One of our favourites of 2020 came from Tara Clerkin Trio, a Bristol group whose debut album fused melodic songwriting, light smatterings of dub and graceful jazz to provide positivity in a year where it was in short supply.
Tara Clerkin Trio are made up of Patrick Benjamin, Sunny-Joe Paradiso and the synonymous Tara – three young Bristolians with a grounding in chugging psych-rock and communal jam sessions. At first they were the sixteen-legged Tara Clerkin Band before shedding five members and ending up a Trio. Going off their assuredly self-contained S/T, they are all the tighter for it.
“Tara Clerkin Trio” is bracing for everything it isn’t. There’s no trace of panic or pandemic to be found. Guided out in January through the Laura Lies In imprint, each listen is a welcome reminder of The Before Times: of how you could float in and out of someone’s personal space without it being a health risk; when every social engagement didn’t have to be rigorously pre-planned according to eternally morphing guidelines; the ease at which you could pop round someone’s for the afternoon, stick some records on and loaf around.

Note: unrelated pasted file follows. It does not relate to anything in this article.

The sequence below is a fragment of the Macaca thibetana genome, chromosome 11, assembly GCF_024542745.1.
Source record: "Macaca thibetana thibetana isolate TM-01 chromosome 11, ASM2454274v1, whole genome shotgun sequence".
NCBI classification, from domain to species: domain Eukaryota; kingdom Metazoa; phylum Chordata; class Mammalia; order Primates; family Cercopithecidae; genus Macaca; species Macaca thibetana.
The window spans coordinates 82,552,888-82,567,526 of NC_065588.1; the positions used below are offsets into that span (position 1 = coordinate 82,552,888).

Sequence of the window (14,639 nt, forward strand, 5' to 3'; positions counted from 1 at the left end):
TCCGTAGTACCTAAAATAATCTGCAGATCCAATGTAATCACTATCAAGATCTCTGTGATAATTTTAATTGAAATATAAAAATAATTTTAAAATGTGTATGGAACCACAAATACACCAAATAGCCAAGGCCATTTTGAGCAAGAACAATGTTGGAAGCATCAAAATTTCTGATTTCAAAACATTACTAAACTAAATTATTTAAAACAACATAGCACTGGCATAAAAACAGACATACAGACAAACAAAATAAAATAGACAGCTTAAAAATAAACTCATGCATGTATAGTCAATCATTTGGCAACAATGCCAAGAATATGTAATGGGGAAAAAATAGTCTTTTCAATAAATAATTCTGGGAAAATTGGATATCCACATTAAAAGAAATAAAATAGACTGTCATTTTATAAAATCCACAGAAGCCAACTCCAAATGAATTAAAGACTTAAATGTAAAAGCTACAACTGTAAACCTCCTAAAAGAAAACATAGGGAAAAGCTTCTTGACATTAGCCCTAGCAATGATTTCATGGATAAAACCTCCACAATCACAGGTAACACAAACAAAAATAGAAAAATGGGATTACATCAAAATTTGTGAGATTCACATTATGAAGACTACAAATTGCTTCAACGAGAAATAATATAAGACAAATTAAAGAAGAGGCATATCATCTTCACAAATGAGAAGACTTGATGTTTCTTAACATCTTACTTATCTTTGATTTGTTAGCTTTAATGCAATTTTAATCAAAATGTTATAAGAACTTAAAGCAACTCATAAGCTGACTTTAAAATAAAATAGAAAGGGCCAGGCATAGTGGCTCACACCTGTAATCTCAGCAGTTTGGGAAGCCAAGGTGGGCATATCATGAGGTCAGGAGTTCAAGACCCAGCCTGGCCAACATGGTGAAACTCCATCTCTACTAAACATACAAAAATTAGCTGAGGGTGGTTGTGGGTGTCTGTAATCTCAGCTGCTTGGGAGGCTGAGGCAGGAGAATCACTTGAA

Obviously there’s no way the group could have known how their off-the-cuff energy would be at a premium mere months after the record’s release, but the dynamic that gifts the Trio’s songs their thrust would be a winner even if 2020 had turned out differently. Keys, melodica, woodwind and shuffling drums gel effortlessly. There is a fluidity and synchronicity that belies the age of the members. This is the sound of a well-honed unit of working together at the highest level, rewarding to throw on and sink into time and again.
All across the albums are passages to allay stress. ‘What?’ begins by evoking (or possibly just recording) wind chimes, setting the tone for an album defined by elemental breeziness, before a clarinet knocks on the door and politely enters the scene. ‘Gold Bar’ –– which could reference either a chunk of bullion, a caramel biscuit or, cheekily, a very good variety of pill –– has the effect of being immersed in warm suds. The multi-tracking on ‘There Will Be Time’ is like getting lost in a hall of mirrors, before a trapdoor opens and a slide sees you out with a bump.
The urgency of modern jazz –– Sons of Kemet’s loud-and-proud proclamations, Shabaka Hutchins unleashing squalls of hellfire, the octopus-limbed drumming of Moses Boyd, et al –– is absent. Instead, Tara Clerkin Trio’s eccentric bric-a-brac brings to mind Stereolab, Julia Holter, mid-90s Mo’ Wax compendium “Headz”, or the tonally rich collaborations between Beatrice Dillon and Rupert Clervaux (no surprise to find Clervaux on board here for mastering duty). “Tara Clerkin Trio” is a small yet perfectly-composed album that invites you in with a cup of tea and a reassuring hand on the shoulder. What’s not to love?